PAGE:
After success in his first solo outing for Disney’s Marvel Cinematic Universe, Spider-Man has returned to theaters, but it’s not the same person under the mask. Before Avengers: Endgame and Spider-Man: Far From Home are released worldwide, audiences can watch the adventures of Miles Morales, the newest hero to inhabit the role of Spider-Man on the big screen in Spider-Man: Into the Spider-Verse.
Spider-Man: Into the Spider-Verse is a about a young Miles Morales learning how to be his world’s Spider-Man in an effort to defeat the interdimensional machinations of Wilson Fisk which threaten to tear apart New York City. Along for the ride is the Spider heroes of other realities who guide Miles on his path to being New York’s newest hero. All that and maintaining the balance between family, school and world saving.
The film is a surprisingly effective origin story for Miles Morales as the new Spider-Man, considering the large cast of characters that populate the film. In fact, there’s so much going on in Spider-Verse that this film is a testament to the directors’ and writers’ storytelling skills that the execution is flawless. Shamiek Moore gives an excellent performance as the burgeoning young hero thrust into a conflict beyond his skill set. His world is changing in more ways than one, but like any hero, no matter how many punches the world throws, you just keep getting up. It’s a powerful coming of age story that is shown alongside Peter B. Parker’s return to the role of confident hero after being hit by life too many times. Jake Johnson’s comedic delivery is great, but his performance really shines in the smaller, more dramatic moments. The master/student dynamic between the two characters shows how Spider-Man is not a set of powers, but ideals. Both Miles and Peter grow because of their partnership because discovering, or rather rediscovering, what it means to be Spider-man helps them make sense of their changed lives.
Joining them is a slew of other spider heroes, with the most significant among them being Gwen Stacy’s Spider-Woman. She’s a damaged and bad-ass character voiced by Hailee Stienfeld whose bond with Miles is one of the most endearing parts of Spider-Verse. The three other spider characters don’t have the same amount of development as the core trio, but they exist to further emphasise what Spider-Man represents and the importance of family. That being said, Nicholas Cage’s delivery of intentionally hammy noir influenced dialogue is a scene stealer. Visually, different animation styles to depict some of the Spider-people from across the multiverse. It really makes the concept come alive in ways I never would have imagined. Peni Parker is rendered as an anime character, Spider-Ham is something out of Chuck Jones’ imagination and Spider-Man Noir is rendered with simpler textures than any character from Miles’ home universe.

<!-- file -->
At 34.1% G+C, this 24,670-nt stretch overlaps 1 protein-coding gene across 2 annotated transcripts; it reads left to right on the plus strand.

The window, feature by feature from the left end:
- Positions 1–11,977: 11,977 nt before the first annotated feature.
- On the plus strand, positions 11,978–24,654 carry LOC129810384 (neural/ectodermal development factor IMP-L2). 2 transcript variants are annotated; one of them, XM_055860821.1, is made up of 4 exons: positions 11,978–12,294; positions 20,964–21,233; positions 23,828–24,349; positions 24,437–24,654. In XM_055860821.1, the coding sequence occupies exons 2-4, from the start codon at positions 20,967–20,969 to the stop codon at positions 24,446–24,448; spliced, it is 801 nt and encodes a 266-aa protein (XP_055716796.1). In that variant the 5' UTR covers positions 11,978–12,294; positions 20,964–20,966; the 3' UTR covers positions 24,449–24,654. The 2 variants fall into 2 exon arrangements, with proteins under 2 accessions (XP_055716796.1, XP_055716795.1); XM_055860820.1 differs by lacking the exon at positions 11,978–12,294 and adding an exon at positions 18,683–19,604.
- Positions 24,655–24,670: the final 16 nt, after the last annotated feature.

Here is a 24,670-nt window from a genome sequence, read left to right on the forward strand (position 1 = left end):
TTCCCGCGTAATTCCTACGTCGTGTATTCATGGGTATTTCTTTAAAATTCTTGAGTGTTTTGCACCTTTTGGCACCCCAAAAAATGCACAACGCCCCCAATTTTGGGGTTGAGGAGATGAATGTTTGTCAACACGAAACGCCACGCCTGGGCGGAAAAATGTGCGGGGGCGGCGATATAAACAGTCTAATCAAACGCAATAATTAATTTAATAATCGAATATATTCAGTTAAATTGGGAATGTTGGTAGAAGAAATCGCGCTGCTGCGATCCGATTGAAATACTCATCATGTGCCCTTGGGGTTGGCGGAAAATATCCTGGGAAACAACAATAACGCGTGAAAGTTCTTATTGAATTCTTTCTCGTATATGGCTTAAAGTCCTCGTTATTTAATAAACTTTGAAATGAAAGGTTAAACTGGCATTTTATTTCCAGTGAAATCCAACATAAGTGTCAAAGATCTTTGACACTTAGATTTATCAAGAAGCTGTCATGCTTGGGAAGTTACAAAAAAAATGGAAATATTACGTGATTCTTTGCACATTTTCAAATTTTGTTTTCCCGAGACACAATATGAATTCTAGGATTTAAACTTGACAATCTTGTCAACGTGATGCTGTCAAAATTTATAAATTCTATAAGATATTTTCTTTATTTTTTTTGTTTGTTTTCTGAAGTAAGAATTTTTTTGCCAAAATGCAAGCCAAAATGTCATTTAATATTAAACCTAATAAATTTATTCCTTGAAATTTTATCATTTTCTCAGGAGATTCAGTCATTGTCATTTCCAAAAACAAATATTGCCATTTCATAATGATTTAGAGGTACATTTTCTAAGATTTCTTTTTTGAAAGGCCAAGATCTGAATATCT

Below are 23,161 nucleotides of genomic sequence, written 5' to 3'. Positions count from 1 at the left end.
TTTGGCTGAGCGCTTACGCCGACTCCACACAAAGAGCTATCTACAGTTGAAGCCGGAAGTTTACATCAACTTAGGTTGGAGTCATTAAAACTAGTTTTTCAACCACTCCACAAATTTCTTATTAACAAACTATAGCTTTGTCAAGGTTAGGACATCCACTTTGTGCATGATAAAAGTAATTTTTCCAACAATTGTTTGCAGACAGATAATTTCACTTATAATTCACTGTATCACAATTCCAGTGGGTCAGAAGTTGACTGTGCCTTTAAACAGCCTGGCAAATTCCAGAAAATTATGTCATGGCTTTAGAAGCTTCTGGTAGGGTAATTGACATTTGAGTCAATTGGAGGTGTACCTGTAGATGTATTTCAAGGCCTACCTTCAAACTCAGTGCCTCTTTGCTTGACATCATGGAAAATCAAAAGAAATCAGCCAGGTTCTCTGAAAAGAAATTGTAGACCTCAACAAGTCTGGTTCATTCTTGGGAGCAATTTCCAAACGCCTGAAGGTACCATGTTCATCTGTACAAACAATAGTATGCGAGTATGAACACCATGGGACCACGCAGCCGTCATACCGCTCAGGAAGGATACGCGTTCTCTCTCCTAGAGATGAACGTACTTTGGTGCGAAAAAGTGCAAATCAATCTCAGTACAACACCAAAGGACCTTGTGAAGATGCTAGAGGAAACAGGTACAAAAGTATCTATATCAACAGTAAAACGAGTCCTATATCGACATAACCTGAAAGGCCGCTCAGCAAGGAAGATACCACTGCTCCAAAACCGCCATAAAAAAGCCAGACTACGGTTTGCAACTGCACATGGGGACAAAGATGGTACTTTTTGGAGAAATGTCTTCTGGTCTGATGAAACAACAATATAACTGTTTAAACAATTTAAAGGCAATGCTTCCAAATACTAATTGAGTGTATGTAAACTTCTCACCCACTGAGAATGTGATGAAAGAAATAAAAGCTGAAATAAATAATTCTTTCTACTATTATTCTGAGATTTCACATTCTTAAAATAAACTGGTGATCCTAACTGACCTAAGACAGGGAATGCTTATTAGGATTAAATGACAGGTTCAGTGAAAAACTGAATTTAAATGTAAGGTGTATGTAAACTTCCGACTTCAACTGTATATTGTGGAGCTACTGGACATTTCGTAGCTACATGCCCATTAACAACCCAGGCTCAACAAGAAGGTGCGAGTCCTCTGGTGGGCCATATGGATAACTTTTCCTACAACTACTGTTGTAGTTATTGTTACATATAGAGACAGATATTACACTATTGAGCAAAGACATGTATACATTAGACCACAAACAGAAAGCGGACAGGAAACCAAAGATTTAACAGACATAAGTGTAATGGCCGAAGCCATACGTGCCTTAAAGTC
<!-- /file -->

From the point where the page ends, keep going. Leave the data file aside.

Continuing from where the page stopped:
Miles family dynamic is the other central part of the film, with his parents and uncle getting roped into the other half of their son’s life without realizing it. As part of this coming of age story, Miles’ world changes considerably, but in spite of everything that happens his family is always there to support and anchor the fledging Spider-Man on his new journey. The father-son moments in this film are heartwarming and central to Miles’ journey.
The writers brought in a wealth of Spidey villains who all largely serve as henchmen, but the criminal pushing all the actions forward is Wilson Fisk, the Kingpin. Despite being part of a large ensemble of villains, the character is given a surprising amount of depth with only a handful of scenes. The other notable antagonist is The Prowler, who, through the perspective of Miles and a great theme, is easily the most intimidating villain in the entire film. The use of music in Spider-Verse really elevates the film, and much like Prowler, I don’t think Spider-Verse would have been as impactful without the excellent soundtrack and score. It’s further evidence of how every element of this film works together perfectly.
The film is also very funny, with humorous character interactions and excellent meta-fictional jokes littered throughout the film. Most of the meta-humour comes from Jake Johnson’s Peter B. Parker, who frequently breaks the fourth-wall with references to the real world in which the film was made. Two other stand-out elements are Spider-Man Noir’s fascination with a Rubik’s cube and the Looney Toons cartoon physics that apply to Spider-Ham.
Along with a funny script and fully realized characters, the films also has the most innovative animation I’ve ever seen. Using technology specifically developed for this movie, Sony’s animation team has created a look that blends CGI and 2-D animation while incorporating the conventions of comic book storytelling. Comic panels, sound effects and actions lines are used exactly as they would be in a comic book, working very well in a medium based on movement. One ‘hero jumps off a building dramatically scene’ is broken up into a series of panels that adds an intensity that can’t be achieved by any manner of cuts or even one long take. It’s a new approach to animation that is not only amazing, but really helps Spider-Verse stand out amongst the other animated films released this year.
“Spider-Man into the Spider-Verse was the best animated film of year”, are words I never imagined saying considering Incredibles 2 was also released in 2018. This film has a lot of heart, gorgeous animation, an excellent soundtrack and well executed comedic content. Perfectly balancing the large cast of characters alone makes this film worth watching. It’s amazing, spectacular, superior and just about every other adjective that one could use to describe Spider-Man.